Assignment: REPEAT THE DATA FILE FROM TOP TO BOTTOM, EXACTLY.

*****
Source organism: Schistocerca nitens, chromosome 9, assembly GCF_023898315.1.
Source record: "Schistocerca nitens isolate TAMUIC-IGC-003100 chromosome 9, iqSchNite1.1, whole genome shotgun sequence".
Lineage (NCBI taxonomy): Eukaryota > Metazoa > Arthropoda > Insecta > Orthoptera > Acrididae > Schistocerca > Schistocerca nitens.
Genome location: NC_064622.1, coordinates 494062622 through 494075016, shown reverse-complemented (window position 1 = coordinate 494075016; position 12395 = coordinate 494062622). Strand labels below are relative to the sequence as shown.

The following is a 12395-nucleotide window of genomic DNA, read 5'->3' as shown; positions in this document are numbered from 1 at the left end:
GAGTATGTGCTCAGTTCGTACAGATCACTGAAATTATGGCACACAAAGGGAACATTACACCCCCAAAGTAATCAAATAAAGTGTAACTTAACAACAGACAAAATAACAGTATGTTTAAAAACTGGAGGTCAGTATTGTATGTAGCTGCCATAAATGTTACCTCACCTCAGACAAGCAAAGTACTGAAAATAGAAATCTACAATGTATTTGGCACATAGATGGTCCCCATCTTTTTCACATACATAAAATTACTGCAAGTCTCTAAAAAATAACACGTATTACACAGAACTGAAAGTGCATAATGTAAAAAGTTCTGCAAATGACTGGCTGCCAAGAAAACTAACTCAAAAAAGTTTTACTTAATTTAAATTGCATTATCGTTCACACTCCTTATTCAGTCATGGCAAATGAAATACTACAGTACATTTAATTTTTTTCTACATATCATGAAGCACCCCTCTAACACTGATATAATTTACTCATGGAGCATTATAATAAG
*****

Source organism: Schistocerca nitens, chromosome 9, assembly GCF_023898315.1.
Source record: "Schistocerca nitens isolate TAMUIC-IGC-003100 chromosome 9, iqSchNite1.1, whole genome shotgun sequence".
Lineage (NCBI taxonomy): Eukaryota > Metazoa > Arthropoda > Insecta > Orthoptera > Acrididae > Schistocerca > Schistocerca nitens.
Genome location: NC_064622.1, coordinates 494062622 through 494075016, shown reverse-complemented (window position 1 = coordinate 494075016; position 12395 = coordinate 494062622). Strand labels below are relative to the sequence as shown.

The following is a 12395-nucleotide window of genomic DNA, read 5'->3' as shown; positions in this document are numbered from 1 at the left end:
GAGTATGTGCTCAGTTCGTACAGATCACTGAAATTATGGCACACAAAGGGAACATTACACCCCCAAAGTAATCAAATAAAGTGTAACTTAACAACAGACAAAATAACAGTATGTTTAAAAACTGGAGGTCAGTATTGTATGTAGCTGCCATAAATGTTACCTCACCTCAGACAAGCAAAGTACTGAAAATAGAAATCTACAATGTATTTGGCACATAGATGGTCCCCATCTTTTTCACATACATAAAATTACTGCAAGTCTCTAAAAAATAACACGTATTACACAGAACTGAAAGTGCATAATGTAAAAAGTTCTGCAAATGACTGGCTGCCAAGAAAACTAACTCAAAAAAGTTTTACTTAATTTAAATTGCATTATCGTTCACACTCCTTATTCAGTCATGGCAAATGAAATACTACAGTACATTTAATTTTTTTCTACATATCATGAAGCACCCCTCTAACACTGATATAATTTACTCATGGAGCATTATAATAAG